An insect species' geographic distribution is probably delimited in part by physiological tolerances of environmental temperatures. Gloomy scale (Melanaspis tenebricosa (Comstock)) is a native insect herbivore in eastern U.S. forests. In eastern U.S. cities, where temperatures are warmer than nearby natural areas, M. tenebricosa is a primary pest of red maple (Acer rubrum L.; Sapindales: Sapindaceae) With warming, M. tenebricosa may spread to new cities or become pestilent in forests. To better understand current and future M. tenebricosa distribution boundaries, we examined M. tenebricosa thermal tolerance under laboratory conditions. We selected five hot and five cold experimental temperatures representative of locations in the known M. tenebricosa distribution. We built models to predict scale mortality based on duration of exposure to warm or cold experimental temperatures. We then used these models to estimate upper and lower lethal durations, i.e., temperature exposure durations that result in 50% mortality. We tested the thermal tolerance for M. tenebricosa populations from northern, mid, and southern locations of the species' known distribution. Scales were more heat and cold tolerant of temperatures representative of the midlatitudes of their distribution where their densities are the greatest. Moreover, the scale population from the northern distribution boundary could tolerate cold temperatures from the northern boundary for twice as long as the population collected near the southern boundary. Our results suggest that as the climate warms the M. tenebricosa distribution may expand poleward, but experience a contraction at its southern boundary.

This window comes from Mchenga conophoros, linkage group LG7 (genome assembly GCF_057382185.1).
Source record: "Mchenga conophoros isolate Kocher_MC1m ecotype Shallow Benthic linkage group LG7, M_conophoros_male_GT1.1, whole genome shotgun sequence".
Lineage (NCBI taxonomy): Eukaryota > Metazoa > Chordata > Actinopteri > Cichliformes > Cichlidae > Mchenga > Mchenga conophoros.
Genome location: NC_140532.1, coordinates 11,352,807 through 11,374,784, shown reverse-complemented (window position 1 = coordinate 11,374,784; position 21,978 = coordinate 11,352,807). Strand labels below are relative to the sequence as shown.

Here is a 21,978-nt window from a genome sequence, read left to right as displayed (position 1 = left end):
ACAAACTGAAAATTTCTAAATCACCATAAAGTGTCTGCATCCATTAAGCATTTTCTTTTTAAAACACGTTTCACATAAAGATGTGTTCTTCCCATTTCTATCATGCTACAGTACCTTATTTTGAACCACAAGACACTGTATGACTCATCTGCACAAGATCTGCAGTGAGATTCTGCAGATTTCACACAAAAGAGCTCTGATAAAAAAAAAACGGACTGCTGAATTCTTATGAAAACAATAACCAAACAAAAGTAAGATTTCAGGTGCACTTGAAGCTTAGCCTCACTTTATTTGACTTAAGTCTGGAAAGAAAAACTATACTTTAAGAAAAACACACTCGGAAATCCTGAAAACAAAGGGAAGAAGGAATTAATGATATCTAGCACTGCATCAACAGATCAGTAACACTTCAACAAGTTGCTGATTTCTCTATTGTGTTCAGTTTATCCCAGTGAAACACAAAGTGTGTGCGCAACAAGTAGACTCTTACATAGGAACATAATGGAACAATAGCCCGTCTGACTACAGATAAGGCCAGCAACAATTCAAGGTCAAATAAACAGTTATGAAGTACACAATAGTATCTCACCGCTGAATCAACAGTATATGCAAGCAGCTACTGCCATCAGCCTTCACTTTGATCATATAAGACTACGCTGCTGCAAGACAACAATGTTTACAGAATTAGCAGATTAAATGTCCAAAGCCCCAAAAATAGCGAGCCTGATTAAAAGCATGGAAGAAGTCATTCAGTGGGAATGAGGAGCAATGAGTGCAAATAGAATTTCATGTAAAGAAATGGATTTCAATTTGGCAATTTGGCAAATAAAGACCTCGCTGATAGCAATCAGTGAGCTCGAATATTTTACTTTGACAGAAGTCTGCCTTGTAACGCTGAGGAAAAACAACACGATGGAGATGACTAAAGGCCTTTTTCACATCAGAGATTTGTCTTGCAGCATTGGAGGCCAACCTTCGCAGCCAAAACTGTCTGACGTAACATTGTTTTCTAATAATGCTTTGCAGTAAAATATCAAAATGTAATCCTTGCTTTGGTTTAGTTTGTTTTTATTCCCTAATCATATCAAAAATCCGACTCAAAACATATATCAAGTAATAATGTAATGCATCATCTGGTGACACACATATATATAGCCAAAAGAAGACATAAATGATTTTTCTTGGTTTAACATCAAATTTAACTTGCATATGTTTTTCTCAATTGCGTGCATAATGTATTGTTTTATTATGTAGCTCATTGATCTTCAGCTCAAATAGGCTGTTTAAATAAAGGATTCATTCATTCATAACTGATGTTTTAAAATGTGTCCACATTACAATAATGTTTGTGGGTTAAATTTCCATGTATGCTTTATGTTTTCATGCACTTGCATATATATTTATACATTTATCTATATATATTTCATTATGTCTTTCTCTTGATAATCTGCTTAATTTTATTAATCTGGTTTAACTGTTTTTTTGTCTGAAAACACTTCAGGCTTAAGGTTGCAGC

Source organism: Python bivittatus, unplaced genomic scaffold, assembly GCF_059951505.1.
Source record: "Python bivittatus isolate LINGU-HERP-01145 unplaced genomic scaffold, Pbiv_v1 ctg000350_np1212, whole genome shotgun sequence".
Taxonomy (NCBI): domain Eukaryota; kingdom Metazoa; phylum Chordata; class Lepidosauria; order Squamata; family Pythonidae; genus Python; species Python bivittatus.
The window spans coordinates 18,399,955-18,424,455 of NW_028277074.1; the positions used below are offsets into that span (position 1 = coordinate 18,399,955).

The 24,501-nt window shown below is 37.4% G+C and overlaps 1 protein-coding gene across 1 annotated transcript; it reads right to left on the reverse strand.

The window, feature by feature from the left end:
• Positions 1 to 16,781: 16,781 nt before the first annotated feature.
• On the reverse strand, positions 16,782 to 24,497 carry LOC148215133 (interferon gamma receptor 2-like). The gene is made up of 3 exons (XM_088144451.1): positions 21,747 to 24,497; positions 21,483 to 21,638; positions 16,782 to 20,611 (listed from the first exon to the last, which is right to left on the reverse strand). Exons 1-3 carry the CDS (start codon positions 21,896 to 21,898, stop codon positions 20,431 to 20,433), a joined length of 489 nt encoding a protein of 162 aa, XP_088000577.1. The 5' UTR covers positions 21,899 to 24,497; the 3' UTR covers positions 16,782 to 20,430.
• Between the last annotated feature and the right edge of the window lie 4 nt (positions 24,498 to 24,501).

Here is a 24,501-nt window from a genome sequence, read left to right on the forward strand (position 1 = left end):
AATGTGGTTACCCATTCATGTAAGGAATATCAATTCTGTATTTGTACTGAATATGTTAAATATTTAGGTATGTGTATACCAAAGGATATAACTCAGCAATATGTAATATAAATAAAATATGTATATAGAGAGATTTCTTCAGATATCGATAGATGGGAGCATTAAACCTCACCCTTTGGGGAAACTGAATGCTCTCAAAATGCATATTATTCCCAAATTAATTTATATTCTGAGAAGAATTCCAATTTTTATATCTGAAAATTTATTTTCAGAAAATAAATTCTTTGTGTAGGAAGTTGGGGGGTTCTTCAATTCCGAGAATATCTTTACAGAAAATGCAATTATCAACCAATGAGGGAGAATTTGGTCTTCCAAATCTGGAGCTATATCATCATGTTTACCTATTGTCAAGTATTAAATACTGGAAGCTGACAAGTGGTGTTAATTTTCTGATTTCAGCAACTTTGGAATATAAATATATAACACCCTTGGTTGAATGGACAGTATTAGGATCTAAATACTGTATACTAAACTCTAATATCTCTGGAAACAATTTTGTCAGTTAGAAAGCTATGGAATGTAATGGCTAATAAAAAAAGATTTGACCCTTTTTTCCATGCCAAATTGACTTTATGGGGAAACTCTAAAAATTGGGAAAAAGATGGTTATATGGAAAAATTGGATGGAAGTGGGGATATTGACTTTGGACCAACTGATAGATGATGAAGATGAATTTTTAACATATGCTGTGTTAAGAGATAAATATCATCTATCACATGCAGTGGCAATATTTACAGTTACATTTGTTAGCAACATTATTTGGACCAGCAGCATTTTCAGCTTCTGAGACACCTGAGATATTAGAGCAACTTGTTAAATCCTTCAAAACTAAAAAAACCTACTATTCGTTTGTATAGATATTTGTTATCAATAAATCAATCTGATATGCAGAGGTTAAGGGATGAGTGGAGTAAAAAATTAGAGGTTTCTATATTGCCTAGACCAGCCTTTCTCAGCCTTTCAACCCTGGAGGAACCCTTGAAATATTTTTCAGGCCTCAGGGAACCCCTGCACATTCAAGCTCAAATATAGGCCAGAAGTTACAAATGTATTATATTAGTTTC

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Vol. 49 • No. 1